World in Transition: Climate Change as a Security Risk
Flagship Report 2007
German Advisory Council on Global Change
- Full text, 248 pages (download as pdf, 19.2 MB) hardback £75.00 (ISBN 978-1-84407-536-2). The book is available as a paperback version also at www.routledge.com (978-1-84407-761-8, £34.99).
- Summary, 14 pages (download as pdf, 1.4 MB), ISBN 978-3-936191-20-2
"With Climate Change as a Security Risk, WBGU has compiled a flagship report on an issue that quite rightly is rising rapidly up the international political agenda. The authors pull no punches on the likelihood of increasing tensions and conflicts in a climatically constrained world and spotlight places where possible conflicts may flare up in the 21st century unless climate change is checked. The report makes it clear that climate policy is preventative security policy."
UN Under-Secretary General and Executive Director, United Nations Environment Programme (UNEP)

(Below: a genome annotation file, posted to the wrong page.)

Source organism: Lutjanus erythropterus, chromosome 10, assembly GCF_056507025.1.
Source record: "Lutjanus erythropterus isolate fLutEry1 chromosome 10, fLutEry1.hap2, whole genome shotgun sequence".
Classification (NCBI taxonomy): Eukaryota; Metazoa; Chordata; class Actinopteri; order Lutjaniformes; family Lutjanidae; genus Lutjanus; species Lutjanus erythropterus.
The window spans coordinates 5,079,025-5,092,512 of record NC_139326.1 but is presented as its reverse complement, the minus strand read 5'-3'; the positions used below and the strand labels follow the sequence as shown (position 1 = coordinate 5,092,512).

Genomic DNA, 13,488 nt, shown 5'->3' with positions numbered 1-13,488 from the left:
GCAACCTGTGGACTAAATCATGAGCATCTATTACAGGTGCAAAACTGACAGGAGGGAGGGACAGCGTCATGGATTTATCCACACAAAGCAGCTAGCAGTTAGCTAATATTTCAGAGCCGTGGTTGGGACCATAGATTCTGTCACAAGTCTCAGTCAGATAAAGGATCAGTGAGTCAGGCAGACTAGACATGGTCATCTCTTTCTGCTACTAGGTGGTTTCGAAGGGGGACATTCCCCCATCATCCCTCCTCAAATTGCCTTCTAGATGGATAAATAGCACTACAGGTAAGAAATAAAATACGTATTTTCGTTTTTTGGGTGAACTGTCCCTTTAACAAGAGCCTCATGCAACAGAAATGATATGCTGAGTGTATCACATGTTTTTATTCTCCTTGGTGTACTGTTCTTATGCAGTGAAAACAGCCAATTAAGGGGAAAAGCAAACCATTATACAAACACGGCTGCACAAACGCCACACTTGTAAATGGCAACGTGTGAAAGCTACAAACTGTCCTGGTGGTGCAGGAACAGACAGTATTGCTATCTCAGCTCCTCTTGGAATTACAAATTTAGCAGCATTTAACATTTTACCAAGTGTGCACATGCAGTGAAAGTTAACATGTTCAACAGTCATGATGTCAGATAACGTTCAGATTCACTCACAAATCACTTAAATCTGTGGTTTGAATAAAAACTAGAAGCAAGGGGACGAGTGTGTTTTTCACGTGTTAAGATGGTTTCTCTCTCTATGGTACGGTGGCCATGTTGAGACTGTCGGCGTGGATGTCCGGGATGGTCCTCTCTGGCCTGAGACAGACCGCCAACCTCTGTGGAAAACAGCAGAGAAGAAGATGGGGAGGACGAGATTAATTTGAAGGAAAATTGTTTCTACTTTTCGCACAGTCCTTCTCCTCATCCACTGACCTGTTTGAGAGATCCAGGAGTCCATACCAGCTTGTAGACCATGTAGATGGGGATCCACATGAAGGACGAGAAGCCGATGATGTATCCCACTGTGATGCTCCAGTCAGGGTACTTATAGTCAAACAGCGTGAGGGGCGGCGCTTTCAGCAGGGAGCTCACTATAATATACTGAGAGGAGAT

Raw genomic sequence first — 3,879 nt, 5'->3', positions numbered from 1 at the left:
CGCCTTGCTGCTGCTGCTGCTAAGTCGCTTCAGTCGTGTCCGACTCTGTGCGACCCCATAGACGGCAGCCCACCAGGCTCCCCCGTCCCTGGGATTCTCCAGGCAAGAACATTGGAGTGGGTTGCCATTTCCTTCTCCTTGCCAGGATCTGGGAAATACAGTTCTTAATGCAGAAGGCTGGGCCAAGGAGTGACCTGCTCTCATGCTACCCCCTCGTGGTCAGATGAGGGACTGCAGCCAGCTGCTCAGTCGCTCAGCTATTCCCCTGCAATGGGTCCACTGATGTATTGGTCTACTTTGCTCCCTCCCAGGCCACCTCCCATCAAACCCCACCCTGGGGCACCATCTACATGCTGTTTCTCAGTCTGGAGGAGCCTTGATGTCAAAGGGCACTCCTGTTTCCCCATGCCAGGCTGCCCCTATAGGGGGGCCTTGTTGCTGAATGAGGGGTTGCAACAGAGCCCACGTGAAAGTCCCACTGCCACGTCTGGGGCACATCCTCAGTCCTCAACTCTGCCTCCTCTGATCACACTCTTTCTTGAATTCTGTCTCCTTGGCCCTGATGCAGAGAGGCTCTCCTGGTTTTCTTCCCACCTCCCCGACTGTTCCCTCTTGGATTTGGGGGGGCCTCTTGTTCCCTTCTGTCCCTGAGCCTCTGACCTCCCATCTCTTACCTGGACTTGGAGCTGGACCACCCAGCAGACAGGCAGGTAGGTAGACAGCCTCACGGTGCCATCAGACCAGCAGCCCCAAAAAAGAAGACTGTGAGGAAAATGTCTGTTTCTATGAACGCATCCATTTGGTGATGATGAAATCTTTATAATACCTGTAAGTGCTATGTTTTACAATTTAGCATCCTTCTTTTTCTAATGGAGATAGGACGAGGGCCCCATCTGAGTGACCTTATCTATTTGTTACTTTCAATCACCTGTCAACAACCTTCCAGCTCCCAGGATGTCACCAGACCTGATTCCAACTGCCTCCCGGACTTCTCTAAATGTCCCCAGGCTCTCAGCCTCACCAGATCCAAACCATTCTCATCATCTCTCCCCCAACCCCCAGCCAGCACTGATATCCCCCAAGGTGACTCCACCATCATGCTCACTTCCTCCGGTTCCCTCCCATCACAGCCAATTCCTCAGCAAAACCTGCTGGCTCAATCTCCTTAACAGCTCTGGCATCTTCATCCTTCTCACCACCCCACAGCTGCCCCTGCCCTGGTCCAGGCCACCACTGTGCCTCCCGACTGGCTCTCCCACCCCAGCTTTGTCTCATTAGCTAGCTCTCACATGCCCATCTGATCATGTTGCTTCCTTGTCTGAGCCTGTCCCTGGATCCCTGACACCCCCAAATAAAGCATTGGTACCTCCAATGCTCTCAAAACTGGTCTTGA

Without resolute counteraction, climate change will overstretch many societies’ adaptive capacities within the coming decades. This could result in destabilization and violence, jeopardizing national and international security to a new degree. However, climate change could also unite the international community, provided that it recognizes climate change as a threat to humankind and soon sets the course for the avoid-ance of dangerous anthropogenic climate change by adopting a dynamic and globally coordinated climate policy. If it fails to do so, climate change will draw ever-deeper lines of division and conflict in international relations, triggering numerous conflicts between and within countries over the distribution of resources, especially water and land, over the management of migration, or over compensation payments between the countries mainly responsible for climate change and those countries most affected by its destructive effects.
That is the backdrop against which WBGU, in this flagship report, summarizes the state-of-the-art of science on the subject of “Climate Change as a Security Risk”. It is based on the findings of research into environmental conflicts, the causes of war, and of climate impact research. It appraises past experience but also ventures to cast a glance far into the future in order to assess the likely impacts of climate change on societies, nation-states, regions and the international system.